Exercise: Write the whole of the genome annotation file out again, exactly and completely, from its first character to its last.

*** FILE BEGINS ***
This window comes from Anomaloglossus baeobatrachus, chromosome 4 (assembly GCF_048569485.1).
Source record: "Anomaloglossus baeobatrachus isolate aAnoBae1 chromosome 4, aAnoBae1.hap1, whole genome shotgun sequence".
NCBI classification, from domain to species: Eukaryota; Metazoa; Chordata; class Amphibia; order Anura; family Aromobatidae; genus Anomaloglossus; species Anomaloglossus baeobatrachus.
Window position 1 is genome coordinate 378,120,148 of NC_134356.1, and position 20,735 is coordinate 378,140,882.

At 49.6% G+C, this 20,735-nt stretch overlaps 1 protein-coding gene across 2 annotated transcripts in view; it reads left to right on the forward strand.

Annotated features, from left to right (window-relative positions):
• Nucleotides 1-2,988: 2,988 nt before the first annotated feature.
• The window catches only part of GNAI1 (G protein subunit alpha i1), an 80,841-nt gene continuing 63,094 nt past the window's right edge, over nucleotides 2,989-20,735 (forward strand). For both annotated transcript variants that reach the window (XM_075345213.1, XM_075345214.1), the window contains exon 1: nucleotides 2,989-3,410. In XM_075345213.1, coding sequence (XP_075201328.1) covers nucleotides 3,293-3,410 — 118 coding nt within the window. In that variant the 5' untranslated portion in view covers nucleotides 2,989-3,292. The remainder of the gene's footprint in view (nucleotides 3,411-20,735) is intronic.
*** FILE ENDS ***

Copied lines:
This window comes from Anomaloglossus baeobatrachus, chromosome 4 (assembly GCF_048569485.1).
Source record: "Anomaloglossus baeobatrachus isolate aAnoBae1 chromosome 4, aAnoBae1.hap1, whole genome shotgun sequence".
NCBI classification, from domain to species: Eukaryota; Metazoa; Chordata; class Amphibia; order Anura; family Aromobatidae; genus Anomaloglossus; species Anomaloglossus baeobatrachus.
Window position 1 is genome coordinate 378,120,148 of NC_134356.1, and position 20,735 is coordinate 378,140,882.

At 49.6% G+C, this 20,735-nt stretch overlaps 1 protein-coding gene across 2 annotated transcripts in view; it reads left to right on the forward strand.

Annotated features, from left to right (window-relative positions):
• Nucleotides 1-2,988: 2,988 nt before the first annotated feature.
• The window catches only part of GNAI1 (G protein subunit alpha i1), an 80,841-nt gene continuing 63,094 nt past the window's right edge, over nucleotides 2,989-20,735 (forward strand). For both annotated transcript variants that reach the window (XM_075345213.1, XM_075345214.1), the window contains exon 1: nucleotides 2,989-3,410. In XM_075345213.1, coding sequence (XP_075201328.1) covers nucleotides 3,293-3,410 — 118 coding nt within the window. In that variant the 5' untranslated portion in view covers nucleotides 2,989-3,292. The remainder of the gene's footprint in view (nucleotides 3,411-20,735) is intronic.